INDIANAPOLIS - Indiana’s tax collections were $72 million short of what state officials had hoped for in May, according to a new monthly revenue report released by Gov. Mike Pence’s administration on Friday.
The tumble below what a fiscal forecast committee in April projected that the state would take in does not represent a major blow, since the state is still $65 million ahead of that April revenue forecast for the year.
Much of the drop came in individual income tax collections, which were $87 million below the target in May after being $90 million ahead of target in April.
State Budget Director Chris Atkins attributed those two numbers to “an unexpected shift in the timing of individual income tax collections,” indicating that Pence’s administration is looking at the two months combined to get an accurate picture of the state’s finances.
“Total individual income tax collections are up 4.4 percent for the year to date despite the transfer of $185.3 million in individual income tax receipts into a local option income tax reserve since December 2012,” Atkins said.
Eleven months into the current fiscal year, Indiana has taken in $290 million, or 2.3 percent, more in taxes than it did in the previous fiscal year – an indication that the state’s economy is slowly improving even as the unemployment rate remains stubborn.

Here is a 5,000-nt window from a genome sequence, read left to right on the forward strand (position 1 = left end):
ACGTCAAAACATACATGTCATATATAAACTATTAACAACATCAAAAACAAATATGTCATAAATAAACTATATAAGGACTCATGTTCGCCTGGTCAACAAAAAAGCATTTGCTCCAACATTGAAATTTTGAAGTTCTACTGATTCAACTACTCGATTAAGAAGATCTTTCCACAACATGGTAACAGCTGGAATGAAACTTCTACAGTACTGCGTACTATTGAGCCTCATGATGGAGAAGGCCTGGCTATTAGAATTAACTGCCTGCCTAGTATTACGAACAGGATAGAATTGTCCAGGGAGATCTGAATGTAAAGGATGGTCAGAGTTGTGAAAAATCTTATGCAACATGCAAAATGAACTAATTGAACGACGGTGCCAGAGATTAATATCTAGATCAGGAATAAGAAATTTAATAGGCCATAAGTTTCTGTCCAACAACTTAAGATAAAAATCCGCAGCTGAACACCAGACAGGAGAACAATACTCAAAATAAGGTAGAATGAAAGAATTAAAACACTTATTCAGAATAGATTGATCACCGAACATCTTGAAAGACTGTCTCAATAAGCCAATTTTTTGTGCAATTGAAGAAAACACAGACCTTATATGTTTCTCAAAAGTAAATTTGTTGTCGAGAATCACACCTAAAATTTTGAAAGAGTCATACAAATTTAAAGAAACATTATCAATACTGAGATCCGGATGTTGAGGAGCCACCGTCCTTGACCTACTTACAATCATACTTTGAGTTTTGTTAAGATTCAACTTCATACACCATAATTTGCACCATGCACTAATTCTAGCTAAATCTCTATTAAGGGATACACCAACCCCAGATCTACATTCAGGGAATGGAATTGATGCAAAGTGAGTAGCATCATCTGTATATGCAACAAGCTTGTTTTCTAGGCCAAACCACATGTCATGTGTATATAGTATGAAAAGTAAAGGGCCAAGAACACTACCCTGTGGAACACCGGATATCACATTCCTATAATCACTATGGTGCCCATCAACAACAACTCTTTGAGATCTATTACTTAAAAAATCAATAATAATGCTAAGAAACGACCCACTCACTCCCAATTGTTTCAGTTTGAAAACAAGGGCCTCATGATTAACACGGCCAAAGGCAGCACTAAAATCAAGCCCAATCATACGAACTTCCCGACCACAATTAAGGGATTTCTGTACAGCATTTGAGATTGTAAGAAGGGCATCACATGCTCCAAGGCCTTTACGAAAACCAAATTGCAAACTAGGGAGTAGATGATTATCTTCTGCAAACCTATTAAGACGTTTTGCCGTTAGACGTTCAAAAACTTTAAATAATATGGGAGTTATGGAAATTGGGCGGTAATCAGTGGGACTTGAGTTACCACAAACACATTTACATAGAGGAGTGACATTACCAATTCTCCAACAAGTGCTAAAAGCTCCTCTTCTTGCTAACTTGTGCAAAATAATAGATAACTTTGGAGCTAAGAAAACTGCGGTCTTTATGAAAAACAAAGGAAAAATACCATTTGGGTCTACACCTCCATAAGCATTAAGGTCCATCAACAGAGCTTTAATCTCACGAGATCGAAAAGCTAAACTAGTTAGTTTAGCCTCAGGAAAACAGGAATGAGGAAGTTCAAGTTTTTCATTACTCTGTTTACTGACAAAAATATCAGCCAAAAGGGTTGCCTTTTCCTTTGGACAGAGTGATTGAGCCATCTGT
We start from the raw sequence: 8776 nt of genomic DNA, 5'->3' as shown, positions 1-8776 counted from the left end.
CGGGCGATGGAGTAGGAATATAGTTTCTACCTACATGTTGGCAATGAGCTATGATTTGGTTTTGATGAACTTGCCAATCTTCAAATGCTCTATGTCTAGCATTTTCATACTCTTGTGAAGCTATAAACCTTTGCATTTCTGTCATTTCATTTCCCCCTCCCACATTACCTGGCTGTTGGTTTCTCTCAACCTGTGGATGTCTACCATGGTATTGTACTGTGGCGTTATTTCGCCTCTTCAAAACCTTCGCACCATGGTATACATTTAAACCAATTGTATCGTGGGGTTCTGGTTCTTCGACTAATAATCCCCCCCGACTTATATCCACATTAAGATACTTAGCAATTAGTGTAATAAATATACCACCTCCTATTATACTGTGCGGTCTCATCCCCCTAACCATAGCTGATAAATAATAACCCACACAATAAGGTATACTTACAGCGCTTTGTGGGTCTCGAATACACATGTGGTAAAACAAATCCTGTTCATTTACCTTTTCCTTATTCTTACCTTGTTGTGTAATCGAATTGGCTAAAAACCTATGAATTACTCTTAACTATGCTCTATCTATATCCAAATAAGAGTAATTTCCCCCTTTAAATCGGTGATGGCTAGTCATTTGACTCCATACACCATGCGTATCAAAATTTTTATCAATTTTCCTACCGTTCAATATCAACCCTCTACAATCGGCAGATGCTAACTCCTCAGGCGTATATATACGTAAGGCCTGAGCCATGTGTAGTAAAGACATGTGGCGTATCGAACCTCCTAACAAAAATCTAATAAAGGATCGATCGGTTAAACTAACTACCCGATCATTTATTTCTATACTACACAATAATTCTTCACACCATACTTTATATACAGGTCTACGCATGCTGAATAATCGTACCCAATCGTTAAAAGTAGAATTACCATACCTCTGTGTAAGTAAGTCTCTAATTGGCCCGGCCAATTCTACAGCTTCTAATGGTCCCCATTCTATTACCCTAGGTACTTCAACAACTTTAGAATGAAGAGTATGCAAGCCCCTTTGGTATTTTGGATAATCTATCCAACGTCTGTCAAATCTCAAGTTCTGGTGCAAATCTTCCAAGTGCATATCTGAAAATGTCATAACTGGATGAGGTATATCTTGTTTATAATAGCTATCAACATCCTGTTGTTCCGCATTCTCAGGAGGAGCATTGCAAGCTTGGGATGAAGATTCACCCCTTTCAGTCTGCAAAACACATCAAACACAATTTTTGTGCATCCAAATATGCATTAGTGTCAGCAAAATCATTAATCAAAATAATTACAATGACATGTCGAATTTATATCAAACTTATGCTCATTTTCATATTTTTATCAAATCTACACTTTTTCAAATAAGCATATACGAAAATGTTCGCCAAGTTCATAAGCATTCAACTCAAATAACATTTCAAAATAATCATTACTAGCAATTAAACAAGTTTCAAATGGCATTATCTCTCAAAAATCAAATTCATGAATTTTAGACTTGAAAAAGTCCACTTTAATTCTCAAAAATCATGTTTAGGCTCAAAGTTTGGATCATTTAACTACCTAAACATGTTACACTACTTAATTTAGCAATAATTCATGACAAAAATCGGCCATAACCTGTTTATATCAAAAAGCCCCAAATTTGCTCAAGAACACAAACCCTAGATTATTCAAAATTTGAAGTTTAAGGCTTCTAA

The $1.005 billion collected in May was $17 million more than Indiana took in during May 2012.
Sales tax collections, which indicate how much consumers are spending, topped the revenue projection by 1.1 percent – the first time those tax revenues have exceeded projections since February.
Pence pushed during this year’s legislative session to eventually reduce the state’s 3.4 percent income tax. It will drop by 3 percent in 2015 and by another 2 percent in 2017, which could further increase the importance of sales tax collections.